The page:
Prisoners detained by the United States at Guantanamo Bay in Cuba are a step closer to standing trial following two key legal appointments made by the Americans.
Guantanamo Bay detainee cases reviewed for possible trial
The Pentagon has named a chief prosecutor and defence counsel for trials before military commissions.
The new chief prosecutor, Colonel Fred Borch, said he was looking at more than 10 cases, but the final decision on which prisoner to try rested with President George W Bush.
Colonel Will Gunn, the defence counsel, said he would push for trials to be as open as possible, saying the US would be judged on the fairness of the process.
Human rights groups have criticised the US for leaving the 680 or so detainees at Guantanamo Bay - held there since the war in Afghanistan as "unlawful combatants" - in legal limbo.
Some civil liberties activists fear the suspected al-Qaeda and Taleban members will not get a fair hearing, and have attacked provisions such as the ability to close hearings when secret evidence is given.
Michael Ratner, of the New York-based Center for Constitutional Rights, told Reuters news agency: "To some extent, these things are not set up to give a fair trial, but set up to compel guilty pleas out of people."
The new defence counsel said he would ensure his office was insulated from any possible political pressure from superiors at the Pentagon.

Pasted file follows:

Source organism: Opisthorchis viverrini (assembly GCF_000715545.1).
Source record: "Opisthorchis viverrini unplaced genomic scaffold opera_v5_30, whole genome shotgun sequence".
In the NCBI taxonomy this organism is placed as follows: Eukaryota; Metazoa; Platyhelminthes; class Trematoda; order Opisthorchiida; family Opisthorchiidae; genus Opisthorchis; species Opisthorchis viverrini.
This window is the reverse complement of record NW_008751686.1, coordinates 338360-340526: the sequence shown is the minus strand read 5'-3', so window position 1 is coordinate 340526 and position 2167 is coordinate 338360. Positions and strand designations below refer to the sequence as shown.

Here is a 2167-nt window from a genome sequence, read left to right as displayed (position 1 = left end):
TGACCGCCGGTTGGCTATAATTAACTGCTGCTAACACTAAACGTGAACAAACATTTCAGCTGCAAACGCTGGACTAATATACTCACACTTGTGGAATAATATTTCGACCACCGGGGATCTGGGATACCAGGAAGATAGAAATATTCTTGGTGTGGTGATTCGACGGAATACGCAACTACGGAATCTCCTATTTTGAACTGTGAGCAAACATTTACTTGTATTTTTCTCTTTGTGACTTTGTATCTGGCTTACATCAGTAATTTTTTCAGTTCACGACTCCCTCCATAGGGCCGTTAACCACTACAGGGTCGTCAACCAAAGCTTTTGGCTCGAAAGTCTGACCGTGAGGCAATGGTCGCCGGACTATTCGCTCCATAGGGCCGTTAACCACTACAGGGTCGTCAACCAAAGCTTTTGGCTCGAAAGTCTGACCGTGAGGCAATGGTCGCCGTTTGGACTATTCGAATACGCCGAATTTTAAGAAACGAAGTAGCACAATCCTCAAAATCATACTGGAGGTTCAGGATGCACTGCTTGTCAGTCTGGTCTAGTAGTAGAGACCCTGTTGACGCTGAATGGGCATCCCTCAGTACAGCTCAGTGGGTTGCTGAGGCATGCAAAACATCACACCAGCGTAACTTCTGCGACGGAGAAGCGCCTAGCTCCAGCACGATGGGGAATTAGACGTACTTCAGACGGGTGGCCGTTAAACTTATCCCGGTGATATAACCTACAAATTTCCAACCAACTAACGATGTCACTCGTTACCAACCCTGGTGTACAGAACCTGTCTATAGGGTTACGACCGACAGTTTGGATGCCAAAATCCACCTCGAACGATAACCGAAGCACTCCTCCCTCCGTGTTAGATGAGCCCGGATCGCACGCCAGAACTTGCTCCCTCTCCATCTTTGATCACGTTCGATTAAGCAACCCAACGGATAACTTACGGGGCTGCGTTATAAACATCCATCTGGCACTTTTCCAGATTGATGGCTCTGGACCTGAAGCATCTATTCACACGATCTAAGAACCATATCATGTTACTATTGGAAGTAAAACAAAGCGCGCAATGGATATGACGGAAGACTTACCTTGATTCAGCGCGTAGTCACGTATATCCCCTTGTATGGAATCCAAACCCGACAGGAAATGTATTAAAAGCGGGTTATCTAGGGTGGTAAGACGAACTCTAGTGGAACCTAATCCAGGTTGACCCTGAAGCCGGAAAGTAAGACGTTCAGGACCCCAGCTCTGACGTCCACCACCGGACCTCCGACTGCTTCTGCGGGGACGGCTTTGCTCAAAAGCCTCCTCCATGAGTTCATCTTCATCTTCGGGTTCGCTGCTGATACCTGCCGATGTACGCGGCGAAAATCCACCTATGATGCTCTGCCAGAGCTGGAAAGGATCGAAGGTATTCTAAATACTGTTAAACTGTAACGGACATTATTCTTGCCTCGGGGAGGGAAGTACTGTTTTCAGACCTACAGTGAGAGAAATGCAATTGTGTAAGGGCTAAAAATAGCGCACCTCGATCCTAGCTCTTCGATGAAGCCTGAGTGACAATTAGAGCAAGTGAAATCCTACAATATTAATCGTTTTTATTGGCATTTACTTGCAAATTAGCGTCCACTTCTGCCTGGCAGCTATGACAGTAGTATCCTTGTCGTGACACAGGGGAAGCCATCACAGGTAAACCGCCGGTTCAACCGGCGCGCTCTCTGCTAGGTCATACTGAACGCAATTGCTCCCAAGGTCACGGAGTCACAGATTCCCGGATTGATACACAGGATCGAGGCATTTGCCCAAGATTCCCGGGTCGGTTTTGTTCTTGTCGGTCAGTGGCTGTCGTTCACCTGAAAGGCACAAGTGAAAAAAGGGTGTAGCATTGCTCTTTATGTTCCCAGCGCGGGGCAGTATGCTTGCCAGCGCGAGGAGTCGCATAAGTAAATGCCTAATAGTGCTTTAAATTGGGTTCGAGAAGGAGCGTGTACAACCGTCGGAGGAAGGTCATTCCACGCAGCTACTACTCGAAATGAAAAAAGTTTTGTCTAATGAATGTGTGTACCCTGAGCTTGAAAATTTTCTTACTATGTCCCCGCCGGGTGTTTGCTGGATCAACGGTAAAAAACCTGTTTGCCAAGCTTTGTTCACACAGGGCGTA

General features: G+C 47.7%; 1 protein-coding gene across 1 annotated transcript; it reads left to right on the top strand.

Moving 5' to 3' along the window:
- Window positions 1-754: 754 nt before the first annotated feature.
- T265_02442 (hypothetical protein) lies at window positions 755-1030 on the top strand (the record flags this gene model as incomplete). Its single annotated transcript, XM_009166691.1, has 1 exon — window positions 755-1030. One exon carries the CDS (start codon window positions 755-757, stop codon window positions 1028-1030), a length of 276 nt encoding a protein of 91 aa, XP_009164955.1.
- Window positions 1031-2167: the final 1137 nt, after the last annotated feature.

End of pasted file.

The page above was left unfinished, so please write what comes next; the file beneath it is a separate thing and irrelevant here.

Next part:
"We don't have a group of people who will roll over and go with whatever the prosecution presents," said Colonel Gunn.
President Bush has the final say on whether to order military trials
He also said he would push for trials to be as open as possible.
"I see that as in the best interest of the nation as a whole. We will be judged from the world community on whether or not the process was fair and just," he said.
There are now about a dozen people in the Pentagon office preparing for trials of terrorism suspects. Civilian defence lawyers are also being sought.
When asked by reporters how many cases the prosecution had begun to look at, Colonel Borch said: "We're out of the single digits but I can't give you anything more precise than that.
"And I really hesitate to do that because none of these cases exist until the president makes the decision that there's jurisdiction."